NFB and Jam3 launch data visualization of human emotions from the pandemic

Who: National Film Board and Jam3.

What: “Yesterday, Today and Tomorrow,” an interactive “story” of the pandemic told via data visualization of people’s experiences, feelings and discussions during the crisis.

When & Where: The site quietly went live this week, with NFB promoting it through its owned media and digital channels, plus some paid social media and a PR push.

Why: In early spring, the NFB started to look at ways it could contribute culturally to this historic moment, said operations and production manager Janine Steele. “How can we use our skills and our artists to express this human experience.”

The digital team reached out to some of its regular contributors, including Jam3, to ask if they had any ideas. The agency came back with a few suggestions, but one stood out. “It was this notion of tapping into the data of what’s happening… to try to get at the heart and the emotion of the experience that everyone was going through was really exciting to all of us,” said Steele.

How: Through a website that hosts an artistic data visualization of how people have felt since the start of the pandemic, based on their tweets. If, for the last six months we’ve been awash in clinical charts about new cases, infection rates and deaths, Jam3 created a visualization of the human experience. “Human feelings, to us, are the defining data of this pandemic,” is how it’s described on the site.

The agency identified hundreds of thousands of tweets around the pandemic each month. Those tweets were first grouped into 10 topics, then IBM Watson tone analyzer was used to identify sentiments arising from those tweets. They came up with four sentiment categories: fear, confidence, joy and sadness.

The tweets are presented as bubbles in one of four colours—one for each of the sentiments—with those bubbles grouped together chronologically to form one larger ring. The bubbles as people scroll over them, revealing the tweets when clicked.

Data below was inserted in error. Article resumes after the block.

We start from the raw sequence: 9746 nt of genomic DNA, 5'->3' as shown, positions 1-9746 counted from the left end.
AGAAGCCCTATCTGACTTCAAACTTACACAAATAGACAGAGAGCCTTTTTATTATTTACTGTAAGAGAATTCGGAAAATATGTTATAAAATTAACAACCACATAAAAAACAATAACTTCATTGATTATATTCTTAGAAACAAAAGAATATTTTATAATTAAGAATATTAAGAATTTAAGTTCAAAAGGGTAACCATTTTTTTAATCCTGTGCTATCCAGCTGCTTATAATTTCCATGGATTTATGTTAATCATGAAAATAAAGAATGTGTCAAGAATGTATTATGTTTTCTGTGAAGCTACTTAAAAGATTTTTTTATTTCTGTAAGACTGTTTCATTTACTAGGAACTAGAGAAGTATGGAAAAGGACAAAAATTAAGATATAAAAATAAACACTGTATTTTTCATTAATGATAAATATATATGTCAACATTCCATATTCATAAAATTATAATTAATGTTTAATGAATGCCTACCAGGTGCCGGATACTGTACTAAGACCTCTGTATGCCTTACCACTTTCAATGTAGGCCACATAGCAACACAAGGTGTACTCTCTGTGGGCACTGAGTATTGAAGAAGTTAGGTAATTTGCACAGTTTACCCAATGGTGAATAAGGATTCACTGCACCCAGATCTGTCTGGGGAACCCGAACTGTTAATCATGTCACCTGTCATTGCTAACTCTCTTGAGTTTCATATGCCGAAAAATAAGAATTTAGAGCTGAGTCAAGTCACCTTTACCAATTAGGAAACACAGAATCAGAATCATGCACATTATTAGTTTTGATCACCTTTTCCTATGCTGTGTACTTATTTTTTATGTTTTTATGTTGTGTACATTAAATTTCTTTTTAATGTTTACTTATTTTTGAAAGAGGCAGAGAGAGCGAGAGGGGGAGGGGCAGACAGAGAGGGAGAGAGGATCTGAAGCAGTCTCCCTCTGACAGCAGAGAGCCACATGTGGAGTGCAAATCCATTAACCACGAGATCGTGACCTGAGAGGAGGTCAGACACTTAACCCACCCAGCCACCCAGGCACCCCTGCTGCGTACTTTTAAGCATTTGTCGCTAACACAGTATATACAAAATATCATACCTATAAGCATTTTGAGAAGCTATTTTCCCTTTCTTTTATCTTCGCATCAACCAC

“The design for me is really lovely,” said Steele. Aside from the visual appeal, the tweets themselves tell a story of the crisis that will feel familiar and remind people they are not alone in really beautiful ways, she said. Sometimes that beauty can be absurd: “I think one of my personal favourite [tweets], was somebody was talking about how the only interaction they had that day was with a black squirrel.”

The NFB creates websites? The NFB tells stories, including via its digital studio, which has been around for about 10 years. “Our purpose has always been to look at ways in which we are grappling with human experience, often through the lens of technology,” said Steele. “We will look at those creative technologies [that] can help us tell stories, so that we better understand ourselves, better understand the medium. It’s very central to the NFB mandate.”

And we quote: “While we’ve all seen visual representations tracking Covid-19 cases and death rates, it’s much more difficult to illustrate the collective sentiments and conversations we’ve had since this has begun.” — Pablo Vio, co-founder and ECD at Jam3.

David Brown